Rana el Kaliouby

Computer scientist
What if a computer could recognize your facial expression, and react to how you feel? Rana el Kaliouby sees big possibilities in making technology emotionally aware.

Why you should listen

Rana el Kaliouby, chief science officer and co-founder of Affectiva, an MIT Media Lab spin-off, is on a mission to bring emotion intelligence to our digital experiences. She leads the company's emotion analytics team, which is responsible for developing emotion-sensing algorithms and mining the world's largest emotion data database. So far, they've collected 12 billion emotion data points from 2.9 million face videos from volunteers in 75 countries. The company’s platform is used by many Fortune Global 100 companies to measure consumer engagement, and is pioneering emotion-enabled digital apps for enterprise, entertainment, video communication and online education.

Entrepreneur magazine called el Kaliouby one of “The 7 Most Powerful Women To Watch in 2014,” and the MIT Technology Review included her in their list of the “Top 35 Innovators Under 35.”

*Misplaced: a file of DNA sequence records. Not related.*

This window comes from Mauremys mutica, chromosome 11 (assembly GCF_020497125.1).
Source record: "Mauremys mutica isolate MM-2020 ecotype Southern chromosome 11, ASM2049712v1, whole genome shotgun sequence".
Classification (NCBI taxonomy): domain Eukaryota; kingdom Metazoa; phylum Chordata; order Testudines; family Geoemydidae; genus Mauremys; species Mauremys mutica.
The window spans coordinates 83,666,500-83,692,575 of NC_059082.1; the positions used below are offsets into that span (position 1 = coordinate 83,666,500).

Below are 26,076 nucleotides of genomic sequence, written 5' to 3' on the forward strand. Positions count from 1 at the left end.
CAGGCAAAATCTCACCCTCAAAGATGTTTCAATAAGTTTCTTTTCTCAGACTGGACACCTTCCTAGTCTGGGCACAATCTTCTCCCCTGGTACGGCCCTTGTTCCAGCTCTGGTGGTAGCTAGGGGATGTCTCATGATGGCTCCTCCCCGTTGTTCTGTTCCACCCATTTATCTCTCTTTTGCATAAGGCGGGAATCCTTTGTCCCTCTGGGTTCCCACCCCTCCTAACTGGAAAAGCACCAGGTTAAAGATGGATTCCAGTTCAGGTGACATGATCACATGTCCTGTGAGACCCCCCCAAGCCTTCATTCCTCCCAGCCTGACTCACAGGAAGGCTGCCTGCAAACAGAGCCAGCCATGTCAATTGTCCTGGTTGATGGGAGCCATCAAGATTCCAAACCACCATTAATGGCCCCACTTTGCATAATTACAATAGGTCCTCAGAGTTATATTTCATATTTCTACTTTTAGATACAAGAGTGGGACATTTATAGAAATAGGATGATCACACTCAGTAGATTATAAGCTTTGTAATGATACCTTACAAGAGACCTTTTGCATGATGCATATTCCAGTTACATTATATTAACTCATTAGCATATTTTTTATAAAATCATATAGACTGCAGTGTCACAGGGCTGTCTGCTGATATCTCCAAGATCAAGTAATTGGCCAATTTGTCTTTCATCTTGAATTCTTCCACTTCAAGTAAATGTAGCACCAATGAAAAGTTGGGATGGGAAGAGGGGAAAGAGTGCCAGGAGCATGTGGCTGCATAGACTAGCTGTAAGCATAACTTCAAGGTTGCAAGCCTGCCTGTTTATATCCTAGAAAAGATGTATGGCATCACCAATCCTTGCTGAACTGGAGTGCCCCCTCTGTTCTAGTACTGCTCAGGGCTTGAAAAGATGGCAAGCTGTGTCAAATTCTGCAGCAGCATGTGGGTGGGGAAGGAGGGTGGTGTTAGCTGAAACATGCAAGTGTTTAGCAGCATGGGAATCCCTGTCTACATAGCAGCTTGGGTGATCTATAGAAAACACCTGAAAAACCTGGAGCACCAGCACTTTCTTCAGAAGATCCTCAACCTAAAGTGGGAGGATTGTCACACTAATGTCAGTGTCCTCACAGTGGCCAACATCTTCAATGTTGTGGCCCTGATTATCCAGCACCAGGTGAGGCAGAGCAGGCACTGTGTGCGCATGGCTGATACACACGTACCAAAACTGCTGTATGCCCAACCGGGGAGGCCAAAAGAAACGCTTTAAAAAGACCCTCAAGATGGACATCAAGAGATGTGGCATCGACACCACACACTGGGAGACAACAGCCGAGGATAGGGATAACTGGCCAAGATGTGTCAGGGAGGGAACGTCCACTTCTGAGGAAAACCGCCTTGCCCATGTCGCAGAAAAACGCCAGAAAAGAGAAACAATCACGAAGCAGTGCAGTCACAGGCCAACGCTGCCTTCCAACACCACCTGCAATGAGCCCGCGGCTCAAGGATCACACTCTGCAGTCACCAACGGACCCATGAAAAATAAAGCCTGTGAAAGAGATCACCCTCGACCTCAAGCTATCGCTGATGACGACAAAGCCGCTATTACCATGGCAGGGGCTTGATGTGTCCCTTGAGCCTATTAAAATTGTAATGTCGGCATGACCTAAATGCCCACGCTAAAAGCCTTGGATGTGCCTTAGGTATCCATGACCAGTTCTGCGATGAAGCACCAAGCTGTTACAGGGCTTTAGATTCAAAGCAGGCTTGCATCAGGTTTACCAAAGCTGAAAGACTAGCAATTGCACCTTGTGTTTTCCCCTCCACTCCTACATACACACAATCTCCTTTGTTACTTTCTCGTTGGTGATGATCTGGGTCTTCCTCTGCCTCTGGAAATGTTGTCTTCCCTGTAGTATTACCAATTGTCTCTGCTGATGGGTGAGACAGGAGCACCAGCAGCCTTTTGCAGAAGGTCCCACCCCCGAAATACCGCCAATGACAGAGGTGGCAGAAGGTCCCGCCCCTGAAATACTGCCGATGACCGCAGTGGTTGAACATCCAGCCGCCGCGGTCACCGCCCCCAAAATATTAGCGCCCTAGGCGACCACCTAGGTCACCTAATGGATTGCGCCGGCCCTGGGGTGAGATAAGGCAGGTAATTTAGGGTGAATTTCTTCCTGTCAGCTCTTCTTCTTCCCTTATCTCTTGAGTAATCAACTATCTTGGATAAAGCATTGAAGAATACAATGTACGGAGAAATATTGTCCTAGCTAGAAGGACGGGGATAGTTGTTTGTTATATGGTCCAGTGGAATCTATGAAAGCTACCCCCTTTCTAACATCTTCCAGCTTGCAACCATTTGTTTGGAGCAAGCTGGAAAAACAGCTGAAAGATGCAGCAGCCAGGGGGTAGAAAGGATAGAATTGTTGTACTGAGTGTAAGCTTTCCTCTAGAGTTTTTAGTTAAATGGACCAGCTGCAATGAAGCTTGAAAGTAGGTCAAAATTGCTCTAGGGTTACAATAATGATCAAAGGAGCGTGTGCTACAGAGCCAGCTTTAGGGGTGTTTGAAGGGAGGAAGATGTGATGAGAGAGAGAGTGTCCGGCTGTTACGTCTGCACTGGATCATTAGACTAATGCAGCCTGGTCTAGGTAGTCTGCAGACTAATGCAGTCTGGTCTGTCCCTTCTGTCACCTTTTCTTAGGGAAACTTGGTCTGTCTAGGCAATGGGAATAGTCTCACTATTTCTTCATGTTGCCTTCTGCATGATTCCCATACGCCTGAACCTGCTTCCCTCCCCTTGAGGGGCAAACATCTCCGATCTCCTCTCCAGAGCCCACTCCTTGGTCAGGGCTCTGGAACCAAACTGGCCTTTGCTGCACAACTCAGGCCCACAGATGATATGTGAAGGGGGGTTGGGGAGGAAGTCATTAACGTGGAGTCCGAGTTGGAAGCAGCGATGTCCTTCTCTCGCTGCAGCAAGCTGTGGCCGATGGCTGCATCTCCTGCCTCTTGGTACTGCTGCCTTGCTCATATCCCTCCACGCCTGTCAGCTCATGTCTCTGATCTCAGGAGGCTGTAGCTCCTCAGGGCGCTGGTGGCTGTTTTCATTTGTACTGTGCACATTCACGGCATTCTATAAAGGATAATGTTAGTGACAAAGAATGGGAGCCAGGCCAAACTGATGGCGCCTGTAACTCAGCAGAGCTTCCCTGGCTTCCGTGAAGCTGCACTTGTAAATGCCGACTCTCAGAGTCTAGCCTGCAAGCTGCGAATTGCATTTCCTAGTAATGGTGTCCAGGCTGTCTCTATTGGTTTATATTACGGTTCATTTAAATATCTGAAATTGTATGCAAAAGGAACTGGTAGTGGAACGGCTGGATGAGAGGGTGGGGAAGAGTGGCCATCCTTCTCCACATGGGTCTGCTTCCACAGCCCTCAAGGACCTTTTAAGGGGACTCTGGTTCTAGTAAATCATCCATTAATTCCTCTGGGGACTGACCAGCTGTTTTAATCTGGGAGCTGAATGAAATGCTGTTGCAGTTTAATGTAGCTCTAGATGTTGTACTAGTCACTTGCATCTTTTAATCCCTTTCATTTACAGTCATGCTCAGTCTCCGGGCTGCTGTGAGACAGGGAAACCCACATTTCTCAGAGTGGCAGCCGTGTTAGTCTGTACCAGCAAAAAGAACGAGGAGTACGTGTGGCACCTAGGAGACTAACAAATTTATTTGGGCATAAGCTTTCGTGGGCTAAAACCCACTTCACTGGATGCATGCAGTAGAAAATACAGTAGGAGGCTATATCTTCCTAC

What others say

“Kaliouby has a Ph.D. in computer science, and, like many accomplished coders, she has no trouble with mathematical concepts like Bayesian probability and hidden Markov models. But she is also at ease among people: emotive, warm.” — The New Yorker

Rana el Kaliouby’s TED talk

More news and ideas from Rana el Kaliouby

Live from TEDWomen

Products with a story, tech with connection: The talks in Session 1 of TEDWomen 2015

May 28, 2015

Before there can be momentum, you need a spark to set it off. In the first session of TEDWomen, we hear from speakers with crackling ideas — from re-imagining an irksome weed as something useful, to helping technology sense and react to our emotions. Short recaps of these talks… A weed, transformed. The water hyacinth looks like a beautiful flower. […]

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Live from TEDWomen

Toward tech that can understand how we’re feeling: Rana el Kaliouby speaks at TEDWomen 2015

May 28, 2015

Most human beings can tell the difference between a smirk and a smile. Our computers and devices, however? Not so much. Fifteen years ago, Rana el Kaliouby left her home in Egypt to study computer science at Cambridge. With her husband at home, she found herself homesick. “I realized I was spending more hours with my laptop than any other human,” she […]

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